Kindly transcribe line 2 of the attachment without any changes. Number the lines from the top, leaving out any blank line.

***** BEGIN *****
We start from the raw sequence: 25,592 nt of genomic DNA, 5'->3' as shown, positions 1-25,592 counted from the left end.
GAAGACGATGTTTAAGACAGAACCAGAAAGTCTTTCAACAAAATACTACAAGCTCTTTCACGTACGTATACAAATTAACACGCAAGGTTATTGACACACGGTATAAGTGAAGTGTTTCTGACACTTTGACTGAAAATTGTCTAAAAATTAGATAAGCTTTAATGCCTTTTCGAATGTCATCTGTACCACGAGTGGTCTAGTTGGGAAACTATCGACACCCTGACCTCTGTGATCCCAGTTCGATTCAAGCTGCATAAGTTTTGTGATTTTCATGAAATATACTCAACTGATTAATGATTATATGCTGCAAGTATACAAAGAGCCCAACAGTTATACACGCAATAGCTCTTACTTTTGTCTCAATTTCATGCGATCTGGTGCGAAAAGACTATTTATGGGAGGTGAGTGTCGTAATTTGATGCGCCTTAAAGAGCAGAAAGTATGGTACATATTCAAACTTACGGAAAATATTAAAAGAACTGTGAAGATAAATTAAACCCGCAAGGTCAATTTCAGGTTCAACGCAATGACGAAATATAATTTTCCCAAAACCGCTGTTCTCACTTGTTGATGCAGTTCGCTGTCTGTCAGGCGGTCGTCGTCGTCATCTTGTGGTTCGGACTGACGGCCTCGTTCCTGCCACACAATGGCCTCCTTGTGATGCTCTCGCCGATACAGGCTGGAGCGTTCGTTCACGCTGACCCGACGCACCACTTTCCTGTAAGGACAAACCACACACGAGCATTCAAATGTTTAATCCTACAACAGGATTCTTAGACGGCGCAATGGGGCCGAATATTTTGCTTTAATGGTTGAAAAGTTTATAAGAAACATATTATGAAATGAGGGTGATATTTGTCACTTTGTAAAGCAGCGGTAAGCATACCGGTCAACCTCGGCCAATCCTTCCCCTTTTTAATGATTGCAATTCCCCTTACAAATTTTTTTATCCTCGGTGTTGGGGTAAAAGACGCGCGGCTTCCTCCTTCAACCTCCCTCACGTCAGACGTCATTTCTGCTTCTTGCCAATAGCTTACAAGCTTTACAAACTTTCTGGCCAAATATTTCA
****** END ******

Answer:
GAAGACGATGTTTAAGACAGAACCAGAAAGTCTTTCAACAAAATACTACAAGCTCTTTCACGTACGTATACAAATTAACACGCAAGGTTATTGACACACGGTATAAGTGAAGTGTTTCTGACACTTTGACTGAAAATTGTCTAAAAATTAGATAAGCTTTAATGCCTTTTCGAATGTCATCTGTACCACGAGTGGTCTAGTTGGGAAACTATCGACACCCTGACCTCTGTGATCCCAGTTCGATTCAAGCTGCATAAGTTTTGTGATTTTCATGAAATATACTCAACTGATTAATGATTATATGCTGCAAGTATACAAAGAGCCCAACAGTTATACACGCAATAGCTCTTACTTTTGTCTCAATTTCATGCGATCTGGTGCGAAAAGACTATTTATGGGAGGTGAGTGTCGTAATTTGATGCGCCTTAAAGAGCAGAAAGTATGGTACATATTCAAACTTACGGAAAATATTAAAAGAACTGTGAAGATAAATTAAACCCGCAAGGTCAATTTCAGGTTCAACGCAATGACGAAATATAATTTTCCCAAAACCGCTGTTCTCACTTGTTGATGCAGTTCGCTGTCTGTCAGGCGGTCGTCGTCGTCATCTTGTGGTTCGGACTGACGGCCTCGTTCCTGCCACACAATGGCCTCCTTGTGATGCTCTCGCCGATACAGGCTGGAGCGTTCGTTCACGCTGACCCGACGCACCACTTTCCTGTAAGGACAAACCACACACGAGCATTCAAATGTTTAATCCTACAACAGGATTCTTAGACGGCGCAATGGGGCCGAATATTTTGCTTTAATGGTTGAAAAGTTTATAAGAAACATATTATGAAATGAGGGTGATATTTGTCACTTTGTAAAGCAGCGGTAAGCATACCGGTCAACCTCGGCCAATCCTTCCCCTTTTTAATGATTGCAATTCCCCTTACAAATTTTTTTATCCTCGGTGTTGGGGTAAAAGACGCGCGGCTTCCTCCTTCAACCTCCCTCACGTCAGACGTCATTTCTGCTTCTTGCCAATAGCTTACAAGCTTTACAAACTTTCTGGCCAAATATTTCA